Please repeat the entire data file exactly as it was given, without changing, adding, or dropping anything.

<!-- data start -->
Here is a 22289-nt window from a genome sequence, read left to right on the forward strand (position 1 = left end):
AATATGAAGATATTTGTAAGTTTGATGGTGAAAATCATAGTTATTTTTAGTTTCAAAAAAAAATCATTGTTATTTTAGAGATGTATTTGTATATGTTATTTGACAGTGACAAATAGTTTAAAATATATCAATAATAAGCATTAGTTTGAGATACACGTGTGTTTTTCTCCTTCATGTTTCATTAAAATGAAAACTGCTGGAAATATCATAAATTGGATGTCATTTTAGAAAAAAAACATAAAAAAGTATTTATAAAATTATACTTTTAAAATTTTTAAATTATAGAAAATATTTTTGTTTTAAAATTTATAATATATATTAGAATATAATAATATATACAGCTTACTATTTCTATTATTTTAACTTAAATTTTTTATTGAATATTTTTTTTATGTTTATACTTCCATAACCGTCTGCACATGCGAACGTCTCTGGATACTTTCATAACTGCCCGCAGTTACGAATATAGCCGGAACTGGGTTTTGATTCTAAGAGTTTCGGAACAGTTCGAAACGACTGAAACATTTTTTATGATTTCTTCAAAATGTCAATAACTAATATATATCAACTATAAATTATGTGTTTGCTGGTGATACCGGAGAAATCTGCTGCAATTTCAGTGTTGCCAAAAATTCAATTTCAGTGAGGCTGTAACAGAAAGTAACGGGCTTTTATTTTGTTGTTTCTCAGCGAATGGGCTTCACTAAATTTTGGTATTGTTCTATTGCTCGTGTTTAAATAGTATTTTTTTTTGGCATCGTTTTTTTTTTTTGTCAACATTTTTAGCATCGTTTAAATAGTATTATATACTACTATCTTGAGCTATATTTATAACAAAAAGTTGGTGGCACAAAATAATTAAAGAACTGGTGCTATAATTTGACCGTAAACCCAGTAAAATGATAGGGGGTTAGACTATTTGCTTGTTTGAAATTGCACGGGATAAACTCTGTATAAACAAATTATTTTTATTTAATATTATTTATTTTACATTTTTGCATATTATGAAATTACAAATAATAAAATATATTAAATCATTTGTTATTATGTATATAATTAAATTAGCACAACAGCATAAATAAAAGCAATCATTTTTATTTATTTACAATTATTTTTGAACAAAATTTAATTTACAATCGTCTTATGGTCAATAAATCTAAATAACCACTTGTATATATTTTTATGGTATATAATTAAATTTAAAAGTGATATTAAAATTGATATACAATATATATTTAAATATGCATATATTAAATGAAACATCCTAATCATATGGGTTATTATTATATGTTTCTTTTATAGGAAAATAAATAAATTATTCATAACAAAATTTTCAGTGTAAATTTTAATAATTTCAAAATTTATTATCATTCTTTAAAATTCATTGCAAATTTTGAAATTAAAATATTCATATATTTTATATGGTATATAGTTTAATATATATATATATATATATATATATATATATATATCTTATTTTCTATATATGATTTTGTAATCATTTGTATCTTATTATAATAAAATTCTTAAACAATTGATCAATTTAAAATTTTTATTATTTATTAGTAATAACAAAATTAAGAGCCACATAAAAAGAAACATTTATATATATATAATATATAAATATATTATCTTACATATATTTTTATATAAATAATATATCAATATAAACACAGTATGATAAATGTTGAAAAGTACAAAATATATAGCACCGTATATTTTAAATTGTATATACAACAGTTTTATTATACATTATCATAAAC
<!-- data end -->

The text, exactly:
Here is a 22289-nt window from a genome sequence, read left to right on the forward strand (position 1 = left end):
AATATGAAGATATTTGTAAGTTTGATGGTGAAAATCATAGTTATTTTTAGTTTCAAAAAAAAATCATTGTTATTTTAGAGATGTATTTGTATATGTTATTTGACAGTGACAAATAGTTTAAAATATATCAATAATAAGCATTAGTTTGAGATACACGTGTGTTTTTCTCCTTCATGTTTCATTAAAATGAAAACTGCTGGAAATATCATAAATTGGATGTCATTTTAGAAAAAAAACATAAAAAAGTATTTATAAAATTATACTTTTAAAATTTTTAAATTATAGAAAATATTTTTGTTTTAAAATTTATAATATATATTAGAATATAATAATATATACAGCTTACTATTTCTATTATTTTAACTTAAATTTTTTATTGAATATTTTTTTTATGTTTATACTTCCATAACCGTCTGCACATGCGAACGTCTCTGGATACTTTCATAACTGCCCGCAGTTACGAATATAGCCGGAACTGGGTTTTGATTCTAAGAGTTTCGGAACAGTTCGAAACGACTGAAACATTTTTTATGATTTCTTCAAAATGTCAATAACTAATATATATCAACTATAAATTATGTGTTTGCTGGTGATACCGGAGAAATCTGCTGCAATTTCAGTGTTGCCAAAAATTCAATTTCAGTGAGGCTGTAACAGAAAGTAACGGGCTTTTATTTTGTTGTTTCTCAGCGAATGGGCTTCACTAAATTTTGGTATTGTTCTATTGCTCGTGTTTAAATAGTATTTTTTTTTGGCATCGTTTTTTTTTTTTGTCAACATTTTTAGCATCGTTTAAATAGTATTATATACTACTATCTTGAGCTATATTTATAACAAAAAGTTGGTGGCACAAAATAATTAAAGAACTGGTGCTATAATTTGACCGTAAACCCAGTAAAATGATAGGGGGTTAGACTATTTGCTTGTTTGAAATTGCACGGGATAAACTCTGTATAAACAAATTATTTTTATTTAATATTATTTATTTTACATTTTTGCATATTATGAAATTACAAATAATAAAATATATTAAATCATTTGTTATTATGTATATAATTAAATTAGCACAACAGCATAAATAAAAGCAATCATTTTTATTTATTTACAATTATTTTTGAACAAAATTTAATTTACAATCGTCTTATGGTCAATAAATCTAAATAACCACTTGTATATATTTTTATGGTATATAATTAAATTTAAAAGTGATATTAAAATTGATATACAATATATATTTAAATATGCATATATTAAATGAAACATCCTAATCATATGGGTTATTATTATATGTTTCTTTTATAGGAAAATAAATAAATTATTCATAACAAAATTTTCAGTGTAAATTTTAATAATTTCAAAATTTATTATCATTCTTTAAAATTCATTGCAAATTTTGAAATTAAAATATTCATATATTTTATATGGTATATAGTTTAATATATATATATATATATATATATATATATATATATCTTATTTTCTATATATGATTTTGTAATCATTTGTATCTTATTATAATAAAATTCTTAAACAATTGATCAATTTAAAATTTTTATTATTTATTAGTAATAACAAAATTAAGAGCCACATAAAAAGAAACATTTATATATATATAATATATAAATATATTATCTTACATATATTTTTATATAAATAATATATCAATATAAACACAGTATGATAAATGTTGAAAAGTACAAAATATATAGCACCGTATATTTTAAATTGTATATACAACAGTTTTATTATACATTATCATAAAC